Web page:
One of the greatest Pirates of all-time was almost a Dodger. But even before signing with the Dodgers in February 1954, Roberto Clemente also had an offer from the Giants. Think about an outfield with Mays and Clemente! The Dodgers won that battle, but lost Clemente anyway. Pittsburgh poached Clemente in the November 1954 rule 5 draft since he was left unprotected on the Dodgers’ AAA affiliate Montreal Royals.
I love it when the hobby and pop culture collide. On last night’s episode of This Is Us, the mega-popular tear-jerker of a TV show, former Pirates pitching great John Smiley and his 1987 Topps Traded card made an appearance.
I know John Smiley is hardly considered a “great” today, but in 1992, coming off a 20-win season, an All-Star appearance, and a third-place finish in Cy Young Award voting, “great” is not a stretch. And it wasn’t actually Smiley on the show, but actor Troy Doherty portraying Smiley at a baseball card signing.
Young Kevin Pearson wanted to get Smiley’s rookie card signed so it would double in value. In the screengrab below, we see that the card in question is from the 1987 Topps Traded set with the iconic wooden border and white cardstock.
And flip it over…
Compare it to the real thing…
It seems that the actor’s face was Photoshopped over Smiley’s face, but the rest of the card is legit. Look at the logo placement on the jersey, the treeline in the background…there is no way they recreated the whole scene for a fake card but that is clearly not John Smiley’s face on the card in the show.
There is no doubt, though, that the writers were familiar with the original card. During the scene, the pitcher said Kevin wanted to tell him about the best pool places in Minneapolis. Smiley was the subject of many trade rumors prior to the ’92 season and was eventually traded to the Twins. It seems that young Kevin spent a lot of time reading the backs of baseball cards; his 1987 Topps Traded card talks about some of Smiley’s hobbies, including “shooting pool.” This led the thoughtful 11-year old to research the pitcher’s likely new home and offer some suggestions tailored to his interests.
I confess I’m a huge This Is Us fan so seeing a baseball card connection made my day.
One of my dad’s favorite ballplayers was Ted Kluszewski, and because of the stories he has told me since my youth, one of my favorite ballplayers was Ted Kluszewski. Big Klu passed away in early 1988, but his legacy in Cincinnati has never faded. The man got in trouble for cutting his sleeves because his arms would too big to fit through the armholes. How can you not love that?
The idea for this blogpost started on Twitter, based on a comment by @ShaneKatz73:
For ‘57, I have always liked the Ted Kluszewski card… would like to add a team card or two. Have some older Topps but started with the standard size first.
— Shane Katz (@ShaneKatz73) May 19, 2018
I decided to take a look at Kluszewski’s baseball cards, and rank the top five. This is my opinion only, so feel free to disagree if you want to be wrong. All images came from COMC.com, except for one, because there are no current listings for it. I have a few of these in my collection, but I’m at work writing this and I don’t feel like staying up when I get home in the morning to find them and scan them. Sorry for being so lazy.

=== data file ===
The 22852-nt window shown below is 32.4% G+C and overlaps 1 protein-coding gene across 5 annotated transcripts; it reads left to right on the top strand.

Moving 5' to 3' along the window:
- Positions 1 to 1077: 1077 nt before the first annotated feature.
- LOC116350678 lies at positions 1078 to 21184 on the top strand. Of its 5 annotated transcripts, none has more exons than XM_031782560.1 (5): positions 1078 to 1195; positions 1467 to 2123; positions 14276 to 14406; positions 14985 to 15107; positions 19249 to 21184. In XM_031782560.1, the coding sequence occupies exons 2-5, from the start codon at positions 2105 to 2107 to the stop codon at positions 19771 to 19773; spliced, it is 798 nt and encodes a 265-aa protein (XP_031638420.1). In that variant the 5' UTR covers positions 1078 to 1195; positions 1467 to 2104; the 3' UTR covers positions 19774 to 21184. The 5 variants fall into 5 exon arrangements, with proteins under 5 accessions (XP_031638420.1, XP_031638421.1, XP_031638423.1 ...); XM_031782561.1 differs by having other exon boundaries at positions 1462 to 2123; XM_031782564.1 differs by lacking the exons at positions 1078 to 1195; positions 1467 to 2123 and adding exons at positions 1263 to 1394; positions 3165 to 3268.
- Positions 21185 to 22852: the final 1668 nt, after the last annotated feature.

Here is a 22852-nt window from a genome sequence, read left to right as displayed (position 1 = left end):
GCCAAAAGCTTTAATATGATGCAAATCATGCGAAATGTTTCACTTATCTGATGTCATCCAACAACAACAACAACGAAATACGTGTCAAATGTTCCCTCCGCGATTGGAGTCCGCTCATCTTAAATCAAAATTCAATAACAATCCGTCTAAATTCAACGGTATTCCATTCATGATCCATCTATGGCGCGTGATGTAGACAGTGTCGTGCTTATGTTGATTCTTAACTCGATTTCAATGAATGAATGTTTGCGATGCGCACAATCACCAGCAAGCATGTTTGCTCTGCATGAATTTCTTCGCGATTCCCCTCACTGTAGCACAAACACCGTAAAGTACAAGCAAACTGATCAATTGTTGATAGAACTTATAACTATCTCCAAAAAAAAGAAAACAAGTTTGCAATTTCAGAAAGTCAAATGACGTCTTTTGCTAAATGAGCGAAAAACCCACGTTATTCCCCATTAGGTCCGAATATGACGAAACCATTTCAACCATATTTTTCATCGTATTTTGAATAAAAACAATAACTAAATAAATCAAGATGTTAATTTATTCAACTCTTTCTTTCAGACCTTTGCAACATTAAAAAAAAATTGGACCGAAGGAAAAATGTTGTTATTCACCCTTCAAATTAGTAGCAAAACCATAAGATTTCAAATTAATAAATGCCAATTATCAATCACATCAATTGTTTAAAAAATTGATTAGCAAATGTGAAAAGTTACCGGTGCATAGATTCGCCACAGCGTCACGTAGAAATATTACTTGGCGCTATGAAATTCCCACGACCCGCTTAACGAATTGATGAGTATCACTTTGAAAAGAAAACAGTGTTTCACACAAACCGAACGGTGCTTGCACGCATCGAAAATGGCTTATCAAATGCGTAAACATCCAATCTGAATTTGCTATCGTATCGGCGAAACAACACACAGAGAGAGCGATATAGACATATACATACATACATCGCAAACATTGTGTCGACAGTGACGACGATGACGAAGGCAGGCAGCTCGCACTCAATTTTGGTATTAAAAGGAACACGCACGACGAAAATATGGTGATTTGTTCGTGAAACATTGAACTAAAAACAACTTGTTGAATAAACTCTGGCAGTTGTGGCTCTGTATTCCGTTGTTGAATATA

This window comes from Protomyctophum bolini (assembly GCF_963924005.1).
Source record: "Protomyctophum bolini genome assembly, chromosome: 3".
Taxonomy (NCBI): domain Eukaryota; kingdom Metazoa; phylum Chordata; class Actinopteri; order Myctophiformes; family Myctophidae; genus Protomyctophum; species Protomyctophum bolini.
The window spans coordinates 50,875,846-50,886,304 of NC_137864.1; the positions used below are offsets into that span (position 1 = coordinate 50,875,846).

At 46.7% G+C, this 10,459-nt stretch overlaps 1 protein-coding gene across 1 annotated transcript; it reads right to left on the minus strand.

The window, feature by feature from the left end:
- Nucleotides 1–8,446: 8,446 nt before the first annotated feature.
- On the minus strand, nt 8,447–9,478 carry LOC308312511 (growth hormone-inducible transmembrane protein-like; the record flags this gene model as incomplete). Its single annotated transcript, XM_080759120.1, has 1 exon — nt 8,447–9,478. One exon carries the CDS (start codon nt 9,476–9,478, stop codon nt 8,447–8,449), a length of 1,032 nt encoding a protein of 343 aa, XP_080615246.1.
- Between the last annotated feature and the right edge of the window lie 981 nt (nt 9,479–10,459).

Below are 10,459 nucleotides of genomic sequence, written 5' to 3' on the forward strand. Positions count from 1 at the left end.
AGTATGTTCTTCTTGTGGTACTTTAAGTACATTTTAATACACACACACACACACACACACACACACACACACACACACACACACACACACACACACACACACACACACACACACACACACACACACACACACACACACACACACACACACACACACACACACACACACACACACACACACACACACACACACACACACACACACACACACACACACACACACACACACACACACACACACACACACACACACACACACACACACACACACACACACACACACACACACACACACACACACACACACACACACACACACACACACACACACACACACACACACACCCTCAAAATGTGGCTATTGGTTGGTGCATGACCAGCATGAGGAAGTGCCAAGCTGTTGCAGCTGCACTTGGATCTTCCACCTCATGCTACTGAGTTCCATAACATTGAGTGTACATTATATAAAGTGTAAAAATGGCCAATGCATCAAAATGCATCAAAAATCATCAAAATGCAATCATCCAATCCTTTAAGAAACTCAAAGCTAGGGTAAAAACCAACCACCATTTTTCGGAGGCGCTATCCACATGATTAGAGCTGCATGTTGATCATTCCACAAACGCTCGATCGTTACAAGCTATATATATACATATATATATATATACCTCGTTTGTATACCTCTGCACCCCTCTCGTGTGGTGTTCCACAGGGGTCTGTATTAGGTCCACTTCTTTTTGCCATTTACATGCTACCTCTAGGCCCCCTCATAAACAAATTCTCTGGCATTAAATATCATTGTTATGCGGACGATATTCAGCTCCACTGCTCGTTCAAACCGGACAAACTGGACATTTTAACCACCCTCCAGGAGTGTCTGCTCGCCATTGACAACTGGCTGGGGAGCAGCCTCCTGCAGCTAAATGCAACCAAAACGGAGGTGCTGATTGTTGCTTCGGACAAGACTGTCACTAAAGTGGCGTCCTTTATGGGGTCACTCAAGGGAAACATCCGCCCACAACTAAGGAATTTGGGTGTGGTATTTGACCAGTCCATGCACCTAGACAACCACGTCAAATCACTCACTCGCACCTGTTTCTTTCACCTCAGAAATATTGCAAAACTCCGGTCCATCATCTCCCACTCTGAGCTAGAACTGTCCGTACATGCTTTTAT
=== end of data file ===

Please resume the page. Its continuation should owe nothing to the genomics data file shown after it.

5. 1982 TCMA Baseball’s Greatest Sluggers #11 This is the first Kluszewski card I ever possessed, and the image is imprinted on my brain as an all-time great card. Even though this is a “modern” card (relative to Klu’s career, as he had retired 20 years earlier), I’m honestly surprised I didn’t rank it higher. But this man has some superb cardboard.
4. 1959 Topps #35 I love the 1959 set. Sure, I wish this showed Kluszewski as a member of the Reds, but this picture is too awesome too ignore…the posed follow-through after a powerful swing, watching the ball go deep into the stands.
3. 1956 Topps #25 Here we have Big Klu crossing the plate after one of those towering dingers, congratulated by either Jim Greengrass or Stan Palys. The mugshot is reused from Topps’ 1955 issue, but the 1956 design is overall an improvement.
2. 1951 Topps #39 I don’t understand all the fuss about 1952 Topps. The little cards issued in 1951 were awesome. Sure, there were only
52 cards 104 cards issued, but those 52 cards 104 cards were the genesis of Topps. Stop giving so much credit to 1952.
1. 1957 Topps #165 This is the Ted Kluszewski card to own, if you’re only going to own one. But who would want to only own one? This card shows Big Klu’s big arms, sleeveless jersey, and the sneer that sent fear into the hearts of pitchers. What an iconic card.
I love reading about baseball history, and one of my favorite baseball biographies is William A. Cook’s Big Klu, released in 2012. I will never own every Ted Kluszewski baseball card, simply because I’m a cheapskate and there’s no way I’m ponying up for his earliest issues, but I love looking at them online and learning more about one of my dad’s favorite players.
“Hey, look! I got a Barney Dreyfuss card!” *rolls eyes, throwing pack down in disgust*
I remember where I was when I heard Bill Mazeroski was elected to the Hall of Fame. I was not a Maz fan, nor a Pirates fan, and I may have not even been aware of his World Series heroics at the time. But sitting in my car in the CVS parking lot in Bowling Green, Kentucky, I remember hearing on ESPN radio that Mazeroski was going to the Hall of Fame. I have no idea why that memory stays with me.
Mazeroski was a very good defensive second baseman, and perhaps that contributed more than anything to his candidacy. He appeared in ten All-Star Games, received eight Gold Glove Awards, and was named the 1960 Major League Player of the Year by the Sporting News.